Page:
Software developers come in two types – those that can get it done and those that like to talk about methodology.

In 1979, after a few months at United Airlines Maintenance Operation Center (MOC) in San Francisco, I became friends with Sammy, one of my Univac co-workers who took me under his wing to explain the design flaws of Exec1100, the operating system that kept the maintenance systems of United’s fleet running.   Sammy waxed eloquently about software methodologies, and I have to say he had me as a true believer during my early tenure. That is, until the day I realized something about Sammy.

The realization was that Sammy couldn’t code his way out of a paper bag.  Every time we had to work out a nasty problem, he would stop and begin a dissertation on the “bigger picture”.  “The development center,” he would begin, “needed to rethink its project management and design methodologies  blah blah blah…”.   He was very good at this speech and had a great sense of humor as well.  He entertained.  And an hour later he would go to lunch, problem unsolved.

Ever since, my doofus-radar goes nuts whenever I hear people talk about methodologies.  Just mention Agile, Waterfall or Spiral, and I’m taking bets that you can’t convert ebcdic to ASCII.

So I got my core beliefs challenged when one of the coders here at TempWorks forwarded me a link recommended by Microsoft’s Scott Hanselman on the “Principles of …Shipping Software”.   Scott is the go-to guy for anyone involved in Microsoft technologies.  He’s not just a real coder, he’s the guy real coders go to when they need help.  So what was this methodology series Scott recommended?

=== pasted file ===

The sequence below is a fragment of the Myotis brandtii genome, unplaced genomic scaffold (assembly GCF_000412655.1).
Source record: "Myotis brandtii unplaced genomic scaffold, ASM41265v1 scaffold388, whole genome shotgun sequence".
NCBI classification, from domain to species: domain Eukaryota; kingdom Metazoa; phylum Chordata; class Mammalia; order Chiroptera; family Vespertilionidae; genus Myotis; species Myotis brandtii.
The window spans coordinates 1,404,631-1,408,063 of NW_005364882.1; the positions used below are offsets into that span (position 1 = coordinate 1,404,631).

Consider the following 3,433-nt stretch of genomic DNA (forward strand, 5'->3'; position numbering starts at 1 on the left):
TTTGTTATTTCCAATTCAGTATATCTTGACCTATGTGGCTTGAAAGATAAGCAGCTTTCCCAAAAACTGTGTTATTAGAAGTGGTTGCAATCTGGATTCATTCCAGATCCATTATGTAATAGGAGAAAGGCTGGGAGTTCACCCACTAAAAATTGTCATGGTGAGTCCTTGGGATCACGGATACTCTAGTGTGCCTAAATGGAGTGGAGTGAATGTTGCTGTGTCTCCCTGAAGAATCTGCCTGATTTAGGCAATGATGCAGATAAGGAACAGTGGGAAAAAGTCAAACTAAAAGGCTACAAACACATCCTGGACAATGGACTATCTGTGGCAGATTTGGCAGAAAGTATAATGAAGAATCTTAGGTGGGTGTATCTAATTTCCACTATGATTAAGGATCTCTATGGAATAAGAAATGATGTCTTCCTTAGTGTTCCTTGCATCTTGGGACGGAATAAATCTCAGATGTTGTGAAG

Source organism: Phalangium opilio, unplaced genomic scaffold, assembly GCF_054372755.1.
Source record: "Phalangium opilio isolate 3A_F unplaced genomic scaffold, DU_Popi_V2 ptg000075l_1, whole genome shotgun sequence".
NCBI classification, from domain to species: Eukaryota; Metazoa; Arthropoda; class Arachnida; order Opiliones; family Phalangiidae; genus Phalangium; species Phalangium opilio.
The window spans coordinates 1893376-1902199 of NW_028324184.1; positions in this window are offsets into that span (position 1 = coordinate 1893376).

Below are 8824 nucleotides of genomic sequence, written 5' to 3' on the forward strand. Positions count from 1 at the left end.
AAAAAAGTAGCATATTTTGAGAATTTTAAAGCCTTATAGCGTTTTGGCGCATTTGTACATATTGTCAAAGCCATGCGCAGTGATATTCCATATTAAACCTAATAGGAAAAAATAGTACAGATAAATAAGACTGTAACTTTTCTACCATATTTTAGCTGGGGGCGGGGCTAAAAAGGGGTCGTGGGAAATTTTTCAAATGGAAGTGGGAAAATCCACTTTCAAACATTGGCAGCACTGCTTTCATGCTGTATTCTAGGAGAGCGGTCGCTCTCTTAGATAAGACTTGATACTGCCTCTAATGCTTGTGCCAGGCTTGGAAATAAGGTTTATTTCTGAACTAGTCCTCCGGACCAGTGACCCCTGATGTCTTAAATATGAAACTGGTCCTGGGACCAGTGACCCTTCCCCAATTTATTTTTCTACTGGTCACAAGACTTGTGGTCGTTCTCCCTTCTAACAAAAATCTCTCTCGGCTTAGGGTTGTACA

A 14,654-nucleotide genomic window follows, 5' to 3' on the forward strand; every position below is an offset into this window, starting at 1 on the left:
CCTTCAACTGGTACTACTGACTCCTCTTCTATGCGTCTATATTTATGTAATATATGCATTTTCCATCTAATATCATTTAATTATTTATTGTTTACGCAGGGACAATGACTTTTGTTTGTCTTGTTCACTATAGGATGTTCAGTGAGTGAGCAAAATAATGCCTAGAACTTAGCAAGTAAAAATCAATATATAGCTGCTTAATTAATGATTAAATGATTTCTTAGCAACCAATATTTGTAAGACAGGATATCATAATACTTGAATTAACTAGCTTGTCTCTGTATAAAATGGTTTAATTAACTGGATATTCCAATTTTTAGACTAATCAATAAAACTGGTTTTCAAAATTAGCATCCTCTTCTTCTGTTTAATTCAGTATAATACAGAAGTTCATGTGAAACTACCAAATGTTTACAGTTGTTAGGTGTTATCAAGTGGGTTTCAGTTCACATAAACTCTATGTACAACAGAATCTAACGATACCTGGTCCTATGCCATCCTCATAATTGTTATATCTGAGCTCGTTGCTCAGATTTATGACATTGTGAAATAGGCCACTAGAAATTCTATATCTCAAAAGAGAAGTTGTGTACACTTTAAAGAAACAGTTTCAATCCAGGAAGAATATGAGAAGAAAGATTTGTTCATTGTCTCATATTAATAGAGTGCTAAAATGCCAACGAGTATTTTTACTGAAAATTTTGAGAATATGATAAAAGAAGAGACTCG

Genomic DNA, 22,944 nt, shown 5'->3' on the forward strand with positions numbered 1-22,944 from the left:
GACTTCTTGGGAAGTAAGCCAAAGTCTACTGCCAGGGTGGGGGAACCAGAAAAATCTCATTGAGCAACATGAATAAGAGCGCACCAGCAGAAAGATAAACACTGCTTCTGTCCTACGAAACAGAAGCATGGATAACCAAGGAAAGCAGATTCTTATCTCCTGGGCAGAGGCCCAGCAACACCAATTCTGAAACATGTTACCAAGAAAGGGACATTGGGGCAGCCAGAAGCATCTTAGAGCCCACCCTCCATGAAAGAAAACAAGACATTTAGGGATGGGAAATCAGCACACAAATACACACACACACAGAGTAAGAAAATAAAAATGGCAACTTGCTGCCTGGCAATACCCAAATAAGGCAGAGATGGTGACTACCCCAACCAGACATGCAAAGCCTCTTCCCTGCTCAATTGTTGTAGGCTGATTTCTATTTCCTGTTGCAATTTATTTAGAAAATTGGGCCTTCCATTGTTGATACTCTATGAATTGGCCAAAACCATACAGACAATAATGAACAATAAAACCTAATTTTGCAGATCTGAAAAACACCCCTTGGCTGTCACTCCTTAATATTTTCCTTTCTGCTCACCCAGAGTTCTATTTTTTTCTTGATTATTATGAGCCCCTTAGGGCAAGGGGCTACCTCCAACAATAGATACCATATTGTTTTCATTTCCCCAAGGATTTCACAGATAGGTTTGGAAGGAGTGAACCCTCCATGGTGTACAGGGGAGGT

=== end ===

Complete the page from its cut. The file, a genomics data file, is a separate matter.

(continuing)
Ivo Manolov iterates through a set of design principles.  His thoughts individually are hard to attack and follow in the footsteps of many such fine methodology write-ups of the past.  His supporting arguments apply really well to the specific projects like Windows XP that he’s worked on in the past.  I’m sure he scores some rah-rah points with the developers that labored through XP release cycle.

But that’s just the problem.  Not all projects are Windows XP releases, and the further you get from releases of that type, the less relevance his methodology principles.  In fact, his final post title, “[..] Principles of Shipping Software” has no relevance to anything any more as no one “ships” software.  They push it out with constant updates (which is what this XP machine here at this lake resort in Spooner, WI wants me to take note of).

So go ahead,  read about methodologies.  Study them.  Enjoy a beer, and hey go fishing while you do.   That’s where I’m headed.

Tags: Staffing Software